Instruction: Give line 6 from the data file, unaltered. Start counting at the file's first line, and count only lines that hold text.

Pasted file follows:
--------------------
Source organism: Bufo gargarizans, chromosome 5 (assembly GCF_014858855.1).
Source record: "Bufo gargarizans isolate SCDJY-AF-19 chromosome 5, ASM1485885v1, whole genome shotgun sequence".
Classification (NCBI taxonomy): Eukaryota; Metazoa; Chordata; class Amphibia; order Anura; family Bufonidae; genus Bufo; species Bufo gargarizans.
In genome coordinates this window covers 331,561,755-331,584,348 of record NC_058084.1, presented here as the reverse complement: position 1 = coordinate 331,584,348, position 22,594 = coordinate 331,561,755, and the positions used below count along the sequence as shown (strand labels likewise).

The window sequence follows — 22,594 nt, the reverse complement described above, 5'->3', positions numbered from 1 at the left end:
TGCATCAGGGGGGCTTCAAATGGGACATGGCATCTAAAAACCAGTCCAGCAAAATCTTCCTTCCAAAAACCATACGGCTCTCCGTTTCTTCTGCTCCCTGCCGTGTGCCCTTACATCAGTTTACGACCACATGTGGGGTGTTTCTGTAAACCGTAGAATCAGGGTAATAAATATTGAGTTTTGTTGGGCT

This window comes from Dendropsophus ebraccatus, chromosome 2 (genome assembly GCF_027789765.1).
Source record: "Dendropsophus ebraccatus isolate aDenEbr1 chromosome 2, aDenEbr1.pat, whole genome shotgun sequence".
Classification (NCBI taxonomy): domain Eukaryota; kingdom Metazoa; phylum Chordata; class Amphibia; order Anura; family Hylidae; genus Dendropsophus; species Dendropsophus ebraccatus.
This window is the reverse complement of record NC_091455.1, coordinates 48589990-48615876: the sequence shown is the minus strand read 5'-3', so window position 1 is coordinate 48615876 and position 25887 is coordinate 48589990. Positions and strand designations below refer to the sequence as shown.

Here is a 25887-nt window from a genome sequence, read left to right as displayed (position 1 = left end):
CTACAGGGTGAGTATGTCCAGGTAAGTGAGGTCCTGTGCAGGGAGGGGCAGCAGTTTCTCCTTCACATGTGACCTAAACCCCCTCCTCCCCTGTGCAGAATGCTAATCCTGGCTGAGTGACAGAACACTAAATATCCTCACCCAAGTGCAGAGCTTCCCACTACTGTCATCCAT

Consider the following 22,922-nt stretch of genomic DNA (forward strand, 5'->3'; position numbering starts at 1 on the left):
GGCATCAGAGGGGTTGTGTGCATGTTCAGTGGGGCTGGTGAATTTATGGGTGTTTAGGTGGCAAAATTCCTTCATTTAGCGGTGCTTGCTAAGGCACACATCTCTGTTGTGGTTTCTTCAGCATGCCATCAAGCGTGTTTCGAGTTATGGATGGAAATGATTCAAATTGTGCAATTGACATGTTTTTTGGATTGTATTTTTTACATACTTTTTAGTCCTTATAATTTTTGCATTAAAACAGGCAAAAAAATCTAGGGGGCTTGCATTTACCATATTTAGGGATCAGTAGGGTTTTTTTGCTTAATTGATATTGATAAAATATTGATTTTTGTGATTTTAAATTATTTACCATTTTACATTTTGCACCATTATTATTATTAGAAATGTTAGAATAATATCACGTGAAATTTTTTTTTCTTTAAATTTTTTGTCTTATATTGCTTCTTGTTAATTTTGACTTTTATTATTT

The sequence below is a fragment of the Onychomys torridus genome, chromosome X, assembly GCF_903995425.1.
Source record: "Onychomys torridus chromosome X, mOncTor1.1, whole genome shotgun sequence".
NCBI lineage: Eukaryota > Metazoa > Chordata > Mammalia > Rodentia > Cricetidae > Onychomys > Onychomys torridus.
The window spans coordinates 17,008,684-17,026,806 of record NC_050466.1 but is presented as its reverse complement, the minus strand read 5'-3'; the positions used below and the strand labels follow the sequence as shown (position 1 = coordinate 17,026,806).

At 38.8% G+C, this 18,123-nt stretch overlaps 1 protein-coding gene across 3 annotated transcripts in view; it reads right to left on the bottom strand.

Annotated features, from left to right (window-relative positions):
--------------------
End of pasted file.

TGCATCAGGGGGGCTTCAAATGGGACATGGCATCTAAAAACCAGTCCAGCAAAATCTTCCTTCCAAAAACCATACGGCTCTCCGTTTCTTCTGCTCCCTGCCGTGTGCCCTTACATCAGTTTACGACCACATGTGGGGTGTTTCTGTAAACCGTAGAATCAGGGTAATAAATATTGAGTTTTGTTGGGCT